But I digress.
In the afternoon, Yangsi Rinpoche empowered us into the Rangjung Yeshe Nyingtik (“Spontaneously Arisen Heart Essence of Padma”), a terma text discovered by Khyentse Rinpoche that combines the three roots and features Hayagriva as the central meditation deity. Kongtrul Rinpoche described it as a mahayoga practice inspired by the maha ati point of view. I can’t say that Yangsi Rinpoche has anything like his predecessor’s overwhelming presence, but there’s no doubt that he conferred the blessing of the practice, and I for one left Mangala Shri Bhuti that evening tired and happy. The following day was dedicated to doing the complete sadhana, beginning with what had to be the quickest summary of vajrayana practice ever given, delivered by Kongtrul Rinpoche in about six minutes. As part of our attendance at the empowerment, everyone received a lovely 300 page sadhana text, printed in Tibetan, transliterated Tibetan, and English. Clearly much time was lavished on its production, and it seemed like quite a special object to receive.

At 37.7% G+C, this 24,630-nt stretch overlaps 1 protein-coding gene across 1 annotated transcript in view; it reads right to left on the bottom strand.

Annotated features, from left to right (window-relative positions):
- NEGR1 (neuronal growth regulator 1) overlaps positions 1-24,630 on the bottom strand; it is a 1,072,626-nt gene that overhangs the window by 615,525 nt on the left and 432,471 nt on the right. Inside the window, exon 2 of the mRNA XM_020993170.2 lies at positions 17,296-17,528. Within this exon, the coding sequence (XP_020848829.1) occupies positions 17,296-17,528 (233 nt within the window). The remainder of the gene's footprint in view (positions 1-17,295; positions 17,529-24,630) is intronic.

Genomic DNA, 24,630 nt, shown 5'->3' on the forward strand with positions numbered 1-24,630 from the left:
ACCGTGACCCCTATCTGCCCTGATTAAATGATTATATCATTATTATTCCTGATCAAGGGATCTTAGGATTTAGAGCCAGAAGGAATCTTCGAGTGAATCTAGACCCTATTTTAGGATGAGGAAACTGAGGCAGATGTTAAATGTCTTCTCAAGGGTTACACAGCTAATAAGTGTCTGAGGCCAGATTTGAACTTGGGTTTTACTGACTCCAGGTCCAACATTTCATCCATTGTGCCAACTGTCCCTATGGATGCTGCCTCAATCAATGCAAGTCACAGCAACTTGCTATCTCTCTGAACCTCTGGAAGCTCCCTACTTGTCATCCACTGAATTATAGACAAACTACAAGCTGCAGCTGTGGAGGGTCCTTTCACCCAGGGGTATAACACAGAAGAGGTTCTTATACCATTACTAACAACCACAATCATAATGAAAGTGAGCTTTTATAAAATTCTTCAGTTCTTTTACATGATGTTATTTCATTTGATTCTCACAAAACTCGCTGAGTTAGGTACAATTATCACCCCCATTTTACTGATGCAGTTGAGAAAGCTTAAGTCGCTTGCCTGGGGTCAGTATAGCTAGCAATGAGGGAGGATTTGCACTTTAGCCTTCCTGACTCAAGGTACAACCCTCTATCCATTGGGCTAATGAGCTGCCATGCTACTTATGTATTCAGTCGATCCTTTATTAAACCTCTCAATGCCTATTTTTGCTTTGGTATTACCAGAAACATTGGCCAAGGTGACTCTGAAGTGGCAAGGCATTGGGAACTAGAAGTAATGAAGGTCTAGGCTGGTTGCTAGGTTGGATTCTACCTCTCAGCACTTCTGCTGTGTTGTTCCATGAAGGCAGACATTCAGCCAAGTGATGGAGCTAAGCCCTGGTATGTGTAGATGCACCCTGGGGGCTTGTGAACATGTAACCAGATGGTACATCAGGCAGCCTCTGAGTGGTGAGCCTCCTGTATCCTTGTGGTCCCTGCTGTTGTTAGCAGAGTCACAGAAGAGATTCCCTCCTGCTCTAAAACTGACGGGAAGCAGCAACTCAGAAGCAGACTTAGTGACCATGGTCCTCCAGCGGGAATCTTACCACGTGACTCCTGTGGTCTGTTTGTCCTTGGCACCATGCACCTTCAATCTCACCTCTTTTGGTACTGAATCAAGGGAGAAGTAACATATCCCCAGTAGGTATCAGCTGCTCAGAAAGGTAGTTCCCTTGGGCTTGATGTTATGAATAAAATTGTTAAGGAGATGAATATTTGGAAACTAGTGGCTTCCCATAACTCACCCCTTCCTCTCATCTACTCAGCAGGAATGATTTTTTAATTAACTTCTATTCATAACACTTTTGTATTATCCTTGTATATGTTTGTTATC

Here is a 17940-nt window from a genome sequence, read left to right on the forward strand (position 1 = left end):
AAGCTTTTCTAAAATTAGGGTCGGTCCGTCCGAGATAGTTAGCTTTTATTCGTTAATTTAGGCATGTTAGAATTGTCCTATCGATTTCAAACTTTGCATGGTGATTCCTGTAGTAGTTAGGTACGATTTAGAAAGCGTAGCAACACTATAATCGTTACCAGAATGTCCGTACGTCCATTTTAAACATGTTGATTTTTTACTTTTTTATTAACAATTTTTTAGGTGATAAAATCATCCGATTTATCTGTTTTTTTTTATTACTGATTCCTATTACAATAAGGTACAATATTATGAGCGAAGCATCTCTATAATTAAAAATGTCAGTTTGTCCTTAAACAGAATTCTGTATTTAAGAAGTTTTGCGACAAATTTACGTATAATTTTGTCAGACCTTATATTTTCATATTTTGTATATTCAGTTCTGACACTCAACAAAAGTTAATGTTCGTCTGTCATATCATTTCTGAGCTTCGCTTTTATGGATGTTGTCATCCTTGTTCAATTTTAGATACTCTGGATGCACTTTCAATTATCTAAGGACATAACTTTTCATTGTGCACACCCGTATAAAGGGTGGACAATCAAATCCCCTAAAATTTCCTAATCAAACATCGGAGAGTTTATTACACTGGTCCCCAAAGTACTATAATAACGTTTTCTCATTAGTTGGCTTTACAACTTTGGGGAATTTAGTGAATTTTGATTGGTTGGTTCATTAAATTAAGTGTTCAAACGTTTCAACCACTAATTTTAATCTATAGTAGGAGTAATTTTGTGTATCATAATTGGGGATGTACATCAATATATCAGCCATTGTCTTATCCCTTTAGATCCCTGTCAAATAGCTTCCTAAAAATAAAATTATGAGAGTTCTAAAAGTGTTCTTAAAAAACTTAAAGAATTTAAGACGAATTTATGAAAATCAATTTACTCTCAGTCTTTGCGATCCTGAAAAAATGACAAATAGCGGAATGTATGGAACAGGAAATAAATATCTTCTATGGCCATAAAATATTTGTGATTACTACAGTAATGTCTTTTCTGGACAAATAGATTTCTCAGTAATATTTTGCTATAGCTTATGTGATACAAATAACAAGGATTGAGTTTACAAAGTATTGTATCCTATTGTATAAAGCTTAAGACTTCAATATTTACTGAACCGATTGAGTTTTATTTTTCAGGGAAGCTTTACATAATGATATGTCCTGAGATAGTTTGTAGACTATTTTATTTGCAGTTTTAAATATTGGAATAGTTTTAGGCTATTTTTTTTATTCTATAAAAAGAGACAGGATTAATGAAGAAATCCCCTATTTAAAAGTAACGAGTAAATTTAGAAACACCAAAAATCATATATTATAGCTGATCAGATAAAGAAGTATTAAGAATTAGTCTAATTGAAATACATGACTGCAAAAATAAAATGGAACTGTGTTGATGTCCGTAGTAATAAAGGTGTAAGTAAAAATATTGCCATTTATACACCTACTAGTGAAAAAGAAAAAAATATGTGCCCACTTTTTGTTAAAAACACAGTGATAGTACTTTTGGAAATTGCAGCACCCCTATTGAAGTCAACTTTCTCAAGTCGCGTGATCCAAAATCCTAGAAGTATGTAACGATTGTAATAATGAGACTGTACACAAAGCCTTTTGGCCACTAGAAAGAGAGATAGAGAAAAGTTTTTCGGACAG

As this was for me a rare foray into a different Buddhist sangha, I was unused to chanting in Tibetan, and decided not to bother, following instead the English so I could keep up with what was going on and actually practice it to some extent. Listening all day long to the Tibetan while (for once) being able to follow the meaning gave me a real appreciation for the text and its elegant translation, as well as the musical modes and rhythms doing the practice in Tibetan lends to sadhanas. At the same time, I couldn’t help but contemplate the impediment retaining Tibetan (or Japanese, Chinese, Korean, etc.) will cause to the dharma’s assimilation into western culture. One of Guru Rinpoche’s primary projects in Tibet was overseeing the translation of Buddhist scriptures and liturgies into Tibetan. Every Buddhist country practices its liturgies in its native language. At some point, Tibetan has to give way to English.